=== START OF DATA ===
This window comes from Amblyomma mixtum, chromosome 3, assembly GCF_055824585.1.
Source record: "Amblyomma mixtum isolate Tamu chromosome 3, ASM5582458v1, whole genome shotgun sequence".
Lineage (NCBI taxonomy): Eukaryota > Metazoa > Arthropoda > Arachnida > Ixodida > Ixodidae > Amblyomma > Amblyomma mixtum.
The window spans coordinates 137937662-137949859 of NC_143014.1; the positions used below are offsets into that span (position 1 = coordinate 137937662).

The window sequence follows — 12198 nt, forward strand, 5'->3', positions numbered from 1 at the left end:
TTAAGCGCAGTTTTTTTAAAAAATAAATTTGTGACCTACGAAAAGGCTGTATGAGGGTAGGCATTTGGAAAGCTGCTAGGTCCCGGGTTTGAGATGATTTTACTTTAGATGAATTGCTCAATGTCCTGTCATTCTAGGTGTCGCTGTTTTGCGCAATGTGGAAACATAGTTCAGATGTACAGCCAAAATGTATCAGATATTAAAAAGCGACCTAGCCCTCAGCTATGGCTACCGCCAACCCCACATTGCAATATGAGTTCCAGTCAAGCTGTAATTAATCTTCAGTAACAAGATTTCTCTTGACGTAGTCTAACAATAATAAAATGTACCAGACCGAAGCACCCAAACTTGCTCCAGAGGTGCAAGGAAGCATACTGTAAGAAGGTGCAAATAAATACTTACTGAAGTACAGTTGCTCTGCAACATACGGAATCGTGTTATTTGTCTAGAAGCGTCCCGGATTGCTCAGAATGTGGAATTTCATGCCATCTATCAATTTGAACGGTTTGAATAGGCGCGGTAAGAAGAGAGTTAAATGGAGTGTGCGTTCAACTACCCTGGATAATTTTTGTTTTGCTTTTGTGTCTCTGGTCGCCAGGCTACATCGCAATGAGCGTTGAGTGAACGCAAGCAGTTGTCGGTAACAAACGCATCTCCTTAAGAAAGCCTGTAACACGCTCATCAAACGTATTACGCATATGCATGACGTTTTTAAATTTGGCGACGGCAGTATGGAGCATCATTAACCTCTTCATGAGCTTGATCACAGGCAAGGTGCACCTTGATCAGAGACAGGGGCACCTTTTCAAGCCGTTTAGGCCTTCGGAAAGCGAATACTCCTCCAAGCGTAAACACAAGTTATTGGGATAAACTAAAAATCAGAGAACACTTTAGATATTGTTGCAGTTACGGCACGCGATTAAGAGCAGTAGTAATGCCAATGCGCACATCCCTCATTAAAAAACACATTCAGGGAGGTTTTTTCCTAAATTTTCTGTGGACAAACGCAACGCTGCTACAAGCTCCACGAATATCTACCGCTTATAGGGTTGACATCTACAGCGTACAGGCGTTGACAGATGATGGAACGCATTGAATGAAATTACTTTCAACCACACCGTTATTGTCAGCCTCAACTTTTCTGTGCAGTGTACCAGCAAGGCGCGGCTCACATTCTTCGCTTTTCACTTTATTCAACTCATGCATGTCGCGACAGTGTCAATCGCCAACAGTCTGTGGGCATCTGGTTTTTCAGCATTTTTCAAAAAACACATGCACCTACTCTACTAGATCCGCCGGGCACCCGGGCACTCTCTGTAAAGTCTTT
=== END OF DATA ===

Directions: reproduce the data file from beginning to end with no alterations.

This window comes from Amblyomma mixtum, chromosome 3, assembly GCF_055824585.1.
Source record: "Amblyomma mixtum isolate Tamu chromosome 3, ASM5582458v1, whole genome shotgun sequence".
Lineage (NCBI taxonomy): Eukaryota > Metazoa > Arthropoda > Arachnida > Ixodida > Ixodidae > Amblyomma > Amblyomma mixtum.
The window spans coordinates 137937662-137949859 of NC_143014.1; the positions used below are offsets into that span (position 1 = coordinate 137937662).

The window sequence follows — 12198 nt, forward strand, 5'->3', positions numbered from 1 at the left end:
TTAAGCGCAGTTTTTTTAAAAAATAAATTTGTGACCTACGAAAAGGCTGTATGAGGGTAGGCATTTGGAAAGCTGCTAGGTCCCGGGTTTGAGATGATTTTACTTTAGATGAATTGCTCAATGTCCTGTCATTCTAGGTGTCGCTGTTTTGCGCAATGTGGAAACATAGTTCAGATGTACAGCCAAAATGTATCAGATATTAAAAAGCGACCTAGCCCTCAGCTATGGCTACCGCCAACCCCACATTGCAATATGAGTTCCAGTCAAGCTGTAATTAATCTTCAGTAACAAGATTTCTCTTGACGTAGTCTAACAATAATAAAATGTACCAGACCGAAGCACCCAAACTTGCTCCAGAGGTGCAAGGAAGCATACTGTAAGAAGGTGCAAATAAATACTTACTGAAGTACAGTTGCTCTGCAACATACGGAATCGTGTTATTTGTCTAGAAGCGTCCCGGATTGCTCAGAATGTGGAATTTCATGCCATCTATCAATTTGAACGGTTTGAATAGGCGCGGTAAGAAGAGAGTTAAATGGAGTGTGCGTTCAACTACCCTGGATAATTTTTGTTTTGCTTTTGTGTCTCTGGTCGCCAGGCTACATCGCAATGAGCGTTGAGTGAACGCAAGCAGTTGTCGGTAACAAACGCATCTCCTTAAGAAAGCCTGTAACACGCTCATCAAACGTATTACGCATATGCATGACGTTTTTAAATTTGGCGACGGCAGTATGGAGCATCATTAACCTCTTCATGAGCTTGATCACAGGCAAGGTGCACCTTGATCAGAGACAGGGGCACCTTTTCAAGCCGTTTAGGCCTTCGGAAAGCGAATACTCCTCCAAGCGTAAACACAAGTTATTGGGATAAACTAAAAATCAGAGAACACTTTAGATATTGTTGCAGTTACGGCACGCGATTAAGAGCAGTAGTAATGCCAATGCGCACATCCCTCATTAAAAAACACATTCAGGGAGGTTTTTTCCTAAATTTTCTGTGGACAAACGCAACGCTGCTACAAGCTCCACGAATATCTACCGCTTATAGGGTTGACATCTACAGCGTACAGGCGTTGACAGATGATGGAACGCATTGAATGAAATTACTTTCAACCACACCGTTATTGTCAGCCTCAACTTTTCTGTGCAGTGTACCAGCAAGGCGCGGCTCACATTCTTCGCTTTTCACTTTATTCAACTCATGCATGTCGCGACAGTGTCAATCGCCAACAGTCTGTGGGCATCTGGTTTTTCAGCATTTTTCAAAAAACACATGCACCTACTCTACTAGATCCGCCGGGCACCCGGGCACTCTCTGTAAAGTCTTT